The strategic case for providing additional capacity on the M3 within ThamesValley was examined in the Thames Valley Multi-Modal Study which recommended against widening the motorway prior to 2016 in favour of demand management measures. The Secretary of State endorsed these recommendations in 2003. However the March 2008 ' Advanced motorway signalling and traffic management feasibility study' identified this motorway link as a priority for the provision of additional capacity and Ministers agreed that smart motorways, as an alternative to widening, should be investigated.

The M3 between J2 and J4a experiences high traffic flows during both peak periods (am and pm) and has a higher than average accident rate.

The estimated cost of this scheme is in the range of £134 million to £183 million.

How will the scheme be carried out?

Smart motorway schemes have been in operation for a few years on the strategic network e.g.M42 and the concept together with their benefits is better understood. Further improvements have been made to the original concept and these developments include permanently converting the hard should to a running lane and developing the design so that schemes will have:

  • Fewer overhead gantries which span the whole motorway
  • Fewer signals over each lane and more verge mounting signing
  • Comprehensive CCTV camera coverage – although there will no longer be the need for dedicated cameras to open and close the hard shoulder.

A number of cameras, information signs and signals on gantries will be installed as part of the improvement scheme. As the scheme design progresses we will provide more information on the location of these features.

The feasibility study for the M3 identified a single option which will allow vehicles run on the Hard Shoulder on the M3 J2-J4a without Through Junction Running (TJR). This option is being further developed to ensure best Value for Money and minimal environmental impact can be achieved. The design is being further developed to ensure best Value for Money with minimal environmental impact.

The scheme will comprise the following elements:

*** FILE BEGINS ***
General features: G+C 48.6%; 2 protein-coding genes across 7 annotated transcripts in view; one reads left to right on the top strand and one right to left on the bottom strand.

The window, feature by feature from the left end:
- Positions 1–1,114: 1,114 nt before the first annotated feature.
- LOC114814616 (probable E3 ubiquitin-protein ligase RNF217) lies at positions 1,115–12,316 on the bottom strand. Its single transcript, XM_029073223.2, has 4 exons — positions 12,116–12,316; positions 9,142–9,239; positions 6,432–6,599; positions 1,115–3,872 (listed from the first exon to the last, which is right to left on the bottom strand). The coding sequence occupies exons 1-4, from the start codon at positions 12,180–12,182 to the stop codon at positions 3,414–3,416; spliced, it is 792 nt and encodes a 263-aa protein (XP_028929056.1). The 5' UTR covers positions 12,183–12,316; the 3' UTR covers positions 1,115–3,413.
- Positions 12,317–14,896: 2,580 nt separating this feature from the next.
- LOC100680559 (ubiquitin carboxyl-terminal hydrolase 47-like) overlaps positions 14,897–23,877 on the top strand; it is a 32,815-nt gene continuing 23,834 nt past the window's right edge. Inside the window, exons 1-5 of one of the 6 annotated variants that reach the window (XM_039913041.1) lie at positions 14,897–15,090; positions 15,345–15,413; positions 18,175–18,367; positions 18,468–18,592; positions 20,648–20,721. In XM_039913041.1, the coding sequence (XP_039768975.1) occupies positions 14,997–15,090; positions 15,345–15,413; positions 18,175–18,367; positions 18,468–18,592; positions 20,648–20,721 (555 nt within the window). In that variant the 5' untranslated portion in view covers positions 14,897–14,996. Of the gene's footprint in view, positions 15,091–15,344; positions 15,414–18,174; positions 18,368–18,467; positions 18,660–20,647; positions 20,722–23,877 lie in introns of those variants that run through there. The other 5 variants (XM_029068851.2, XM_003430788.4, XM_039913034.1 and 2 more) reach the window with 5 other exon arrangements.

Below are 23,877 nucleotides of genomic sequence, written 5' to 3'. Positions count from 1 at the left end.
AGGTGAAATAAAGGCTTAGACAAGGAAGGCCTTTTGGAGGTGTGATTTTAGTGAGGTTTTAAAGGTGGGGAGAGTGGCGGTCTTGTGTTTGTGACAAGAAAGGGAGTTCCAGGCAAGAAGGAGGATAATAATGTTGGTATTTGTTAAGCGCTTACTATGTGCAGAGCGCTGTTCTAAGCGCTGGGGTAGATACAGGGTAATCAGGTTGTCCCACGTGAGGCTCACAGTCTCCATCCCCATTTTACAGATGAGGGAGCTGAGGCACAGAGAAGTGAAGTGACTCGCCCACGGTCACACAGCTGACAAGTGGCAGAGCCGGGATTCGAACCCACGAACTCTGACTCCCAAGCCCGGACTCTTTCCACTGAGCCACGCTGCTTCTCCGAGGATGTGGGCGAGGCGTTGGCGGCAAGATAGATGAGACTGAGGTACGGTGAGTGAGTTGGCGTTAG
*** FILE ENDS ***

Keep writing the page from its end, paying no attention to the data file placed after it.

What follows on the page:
• MIDAS Queue protection technology
  • CCTV coverage
  • MS4 information signs
  • Lane specific speed signals at certain locations
  • Variable speed limits
  • Speed enforcement
  • Permanent hard shoulder usage as a running lane
  • Emergency refuge areas with emergency telephones
  • Low noise road surfacing (at locations where resurfacing is likely to be required as part of the project)

What are the benefits?

This project will:

  • relieve congestion
  • smooth the flow of the traffic
  • improving safety and reduce serious accidents
  • improve journey times
  • provide better information to road users

These benefits will also support economic development in the region.

We already have evidence of the benefits that a smart motorway scheme can bring. The first smart motorway scheme opened to traffic on the M42 motorway in 2006. Recent analysis of the data gathered since opening has found that journey time reliability improved by 22 per cent and reduced emissions by up to 10 per cent due to traffic flowing more smoothly. In addition, personal injury accidents have reduced by more than half (55.7%) since hard shoulder running was introduced. There was also an overall reduction in the severity of accidents with zero fatalities and fewer seriously injured.

How do I find out more information ?

More information will be posted on this project page as it becomes available. You can subscribe to be alerted when updates are made.

If you have any queries about this project you should contact the Highways Agency Information Line by emailing ha_​info@​highways.​gsi.​gov.​uk or calling 0300 123 5000.

Business Case

M3 Junctions 2-4a Managed Motorway Business Case
Business Case - Information correct as at December 2010

Environment

M3 Junctions 2-4a Smart Motorway Environmental Assessment Report
The purpose of the Environmental Assessment Report (EAR) is to assess whether or not significant environmental effects would be likely to occur as a result of construction and/or operation of the Scheme.

Legal

Report

M3 Junctions 2-4a Managed Motorway Statutory Instrument Consultation Report
M3 Junctions 2-4a Managed Motorway - Response to the Consultation Report - September 2013